At a loss

Without a supermarket, fast-food joint, gas station, prescription drugs, shopping malls and television, many Americans would be at a loss for how to meet their basic needs and live a pleasurable life. “If it is true that folk wisdom is our basic wealth, the chief insurance of a culture’s worth,” writes William Coperthwaite, “then we are nearly bankrupt.” Traditional knowledge to care for the sick, nourish families, produce our own food, and entertain ourselves has nearly disappeared from our culture, with all of it being transferred to “experts”—factory farms, corporate health care, chain restaurants, media conglomerates—who are more interested in maximizing a profit than in conserving or replenishing our living systems. The American citizenry has been convinced that out-sourcing our craft traditions will somehow profit the general public.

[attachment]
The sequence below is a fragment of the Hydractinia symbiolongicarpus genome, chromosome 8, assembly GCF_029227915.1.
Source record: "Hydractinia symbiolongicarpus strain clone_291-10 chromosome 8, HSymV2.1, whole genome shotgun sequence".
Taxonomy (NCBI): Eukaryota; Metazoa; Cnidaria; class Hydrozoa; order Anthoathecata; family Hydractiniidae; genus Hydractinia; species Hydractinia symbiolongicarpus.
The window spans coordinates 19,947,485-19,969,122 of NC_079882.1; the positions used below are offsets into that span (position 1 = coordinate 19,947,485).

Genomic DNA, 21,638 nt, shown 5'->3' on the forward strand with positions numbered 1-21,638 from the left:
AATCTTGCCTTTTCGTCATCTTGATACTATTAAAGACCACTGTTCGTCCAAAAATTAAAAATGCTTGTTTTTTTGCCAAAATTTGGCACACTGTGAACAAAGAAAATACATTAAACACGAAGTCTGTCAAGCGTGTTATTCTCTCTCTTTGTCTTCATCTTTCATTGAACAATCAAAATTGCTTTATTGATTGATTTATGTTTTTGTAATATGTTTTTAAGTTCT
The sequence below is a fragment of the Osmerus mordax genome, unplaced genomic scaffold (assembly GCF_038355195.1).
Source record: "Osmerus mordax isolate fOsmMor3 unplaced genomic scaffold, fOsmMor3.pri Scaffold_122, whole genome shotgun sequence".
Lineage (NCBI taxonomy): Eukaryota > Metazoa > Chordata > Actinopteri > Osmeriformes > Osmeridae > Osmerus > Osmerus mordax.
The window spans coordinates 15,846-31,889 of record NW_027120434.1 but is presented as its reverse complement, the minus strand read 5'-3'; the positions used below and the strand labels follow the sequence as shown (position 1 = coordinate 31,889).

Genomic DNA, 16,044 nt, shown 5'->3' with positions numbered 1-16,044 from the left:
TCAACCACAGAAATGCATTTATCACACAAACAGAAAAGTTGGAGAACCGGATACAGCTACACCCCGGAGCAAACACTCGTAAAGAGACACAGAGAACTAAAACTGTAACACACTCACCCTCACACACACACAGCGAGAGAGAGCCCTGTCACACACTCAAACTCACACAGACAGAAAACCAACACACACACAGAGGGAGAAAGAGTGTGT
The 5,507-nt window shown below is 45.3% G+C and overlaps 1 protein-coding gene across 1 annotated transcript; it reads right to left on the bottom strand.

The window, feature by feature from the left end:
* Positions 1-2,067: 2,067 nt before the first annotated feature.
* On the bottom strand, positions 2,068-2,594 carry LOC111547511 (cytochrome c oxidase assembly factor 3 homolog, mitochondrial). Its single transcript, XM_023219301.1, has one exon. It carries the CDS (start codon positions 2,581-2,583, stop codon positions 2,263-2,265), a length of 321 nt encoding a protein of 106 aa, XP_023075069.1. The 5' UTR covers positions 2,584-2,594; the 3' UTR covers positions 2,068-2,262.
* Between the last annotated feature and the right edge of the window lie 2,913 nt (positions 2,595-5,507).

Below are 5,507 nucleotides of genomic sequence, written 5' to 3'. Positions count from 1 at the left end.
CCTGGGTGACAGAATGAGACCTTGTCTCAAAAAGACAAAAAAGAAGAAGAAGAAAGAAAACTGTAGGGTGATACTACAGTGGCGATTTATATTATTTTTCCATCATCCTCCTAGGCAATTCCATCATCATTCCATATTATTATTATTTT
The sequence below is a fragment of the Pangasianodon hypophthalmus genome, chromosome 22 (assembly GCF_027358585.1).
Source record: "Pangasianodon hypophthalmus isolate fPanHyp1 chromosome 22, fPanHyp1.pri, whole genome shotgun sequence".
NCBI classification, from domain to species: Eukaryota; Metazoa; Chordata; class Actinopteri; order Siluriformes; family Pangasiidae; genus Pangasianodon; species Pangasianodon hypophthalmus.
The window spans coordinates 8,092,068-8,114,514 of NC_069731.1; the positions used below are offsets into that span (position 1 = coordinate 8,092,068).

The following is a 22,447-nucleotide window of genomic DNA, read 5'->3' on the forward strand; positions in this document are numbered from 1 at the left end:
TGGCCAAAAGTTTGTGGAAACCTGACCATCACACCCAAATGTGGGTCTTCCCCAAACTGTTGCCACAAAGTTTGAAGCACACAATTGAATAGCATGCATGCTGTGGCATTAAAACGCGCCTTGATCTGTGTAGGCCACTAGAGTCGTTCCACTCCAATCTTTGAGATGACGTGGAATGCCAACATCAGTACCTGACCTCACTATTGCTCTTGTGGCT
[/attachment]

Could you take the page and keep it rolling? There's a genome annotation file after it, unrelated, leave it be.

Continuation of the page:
Shannon Hayes
Radical Homemakers: Reclaiming Domesticity from a Consumer Culture